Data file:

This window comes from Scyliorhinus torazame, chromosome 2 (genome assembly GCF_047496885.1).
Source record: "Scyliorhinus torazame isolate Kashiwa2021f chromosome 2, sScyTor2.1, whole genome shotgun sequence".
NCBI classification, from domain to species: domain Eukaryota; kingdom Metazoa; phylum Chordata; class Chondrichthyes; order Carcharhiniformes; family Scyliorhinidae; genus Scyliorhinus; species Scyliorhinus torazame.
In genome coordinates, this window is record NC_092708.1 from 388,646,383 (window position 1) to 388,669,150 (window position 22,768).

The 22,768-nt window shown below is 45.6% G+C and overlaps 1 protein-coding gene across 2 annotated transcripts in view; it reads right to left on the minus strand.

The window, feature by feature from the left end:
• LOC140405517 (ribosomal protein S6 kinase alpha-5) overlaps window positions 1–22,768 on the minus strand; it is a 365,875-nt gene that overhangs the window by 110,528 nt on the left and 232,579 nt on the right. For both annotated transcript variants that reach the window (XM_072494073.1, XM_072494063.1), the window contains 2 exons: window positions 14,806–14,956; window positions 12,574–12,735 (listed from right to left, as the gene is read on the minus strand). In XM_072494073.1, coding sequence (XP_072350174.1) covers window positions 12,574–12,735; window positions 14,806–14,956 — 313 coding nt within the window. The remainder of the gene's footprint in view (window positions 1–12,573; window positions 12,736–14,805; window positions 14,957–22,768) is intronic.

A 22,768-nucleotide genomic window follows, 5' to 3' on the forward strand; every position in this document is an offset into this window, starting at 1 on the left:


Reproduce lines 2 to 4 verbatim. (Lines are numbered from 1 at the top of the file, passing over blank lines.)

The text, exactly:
Source record: "Scyliorhinus torazame isolate Kashiwa2021f chromosome 2, sScyTor2.1, whole genome shotgun sequence".
NCBI classification, from domain to species: domain Eukaryota; kingdom Metazoa; phylum Chordata; class Chondrichthyes; order Carcharhiniformes; family Scyliorhinidae; genus Scyliorhinus; species Scyliorhinus torazame.
In genome coordinates, this window is record NC_092708.1 from 388,646,383 (window position 1) to 388,669,150 (window position 22,768).